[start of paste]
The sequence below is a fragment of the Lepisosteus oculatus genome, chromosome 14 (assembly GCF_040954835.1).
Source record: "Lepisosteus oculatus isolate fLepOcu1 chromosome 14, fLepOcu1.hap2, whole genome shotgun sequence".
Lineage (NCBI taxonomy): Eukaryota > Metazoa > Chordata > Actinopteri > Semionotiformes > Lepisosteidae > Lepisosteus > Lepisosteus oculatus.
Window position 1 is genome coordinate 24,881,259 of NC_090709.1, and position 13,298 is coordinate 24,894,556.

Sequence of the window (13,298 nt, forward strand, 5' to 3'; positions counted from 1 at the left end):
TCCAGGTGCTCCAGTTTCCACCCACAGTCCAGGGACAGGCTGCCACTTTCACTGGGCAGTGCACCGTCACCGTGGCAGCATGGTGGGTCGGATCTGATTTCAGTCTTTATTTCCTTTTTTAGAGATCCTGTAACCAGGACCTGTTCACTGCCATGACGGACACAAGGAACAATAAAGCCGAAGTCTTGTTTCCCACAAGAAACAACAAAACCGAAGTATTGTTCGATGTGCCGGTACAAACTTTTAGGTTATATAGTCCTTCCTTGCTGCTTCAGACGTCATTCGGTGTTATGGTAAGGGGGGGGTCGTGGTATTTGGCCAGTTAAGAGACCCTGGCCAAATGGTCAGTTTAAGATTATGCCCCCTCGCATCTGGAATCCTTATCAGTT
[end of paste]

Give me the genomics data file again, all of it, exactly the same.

The sequence below is a fragment of the Lepisosteus oculatus genome, chromosome 14 (assembly GCF_040954835.1).
Source record: "Lepisosteus oculatus isolate fLepOcu1 chromosome 14, fLepOcu1.hap2, whole genome shotgun sequence".
Lineage (NCBI taxonomy): Eukaryota > Metazoa > Chordata > Actinopteri > Semionotiformes > Lepisosteidae > Lepisosteus > Lepisosteus oculatus.
Window position 1 is genome coordinate 24,881,259 of NC_090709.1, and position 13,298 is coordinate 24,894,556.

Sequence of the window (13,298 nt, forward strand, 5' to 3'; positions counted from 1 at the left end):
TCCAGGTGCTCCAGTTTCCACCCACAGTCCAGGGACAGGCTGCCACTTTCACTGGGCAGTGCACCGTCACCGTGGCAGCATGGTGGGTCGGATCTGATTTCAGTCTTTATTTCCTTTTTTAGAGATCCTGTAACCAGGACCTGTTCACTGCCATGACGGACACAAGGAACAATAAAGCCGAAGTCTTGTTTCCCACAAGAAACAACAAAACCGAAGTATTGTTCGATGTGCCGGTACAAACTTTTAGGTTATATAGTCCTTCCTTGCTGCTTCAGACGTCATTCGGTGTTATGGTAAGGGGGGGGTCGTGGTATTTGGCCAGTTAAGAGACCCTGGCCAAATGGTCAGTTTAAGATTATGCCCCCTCGCATCTGGAATCCTTATCAGTT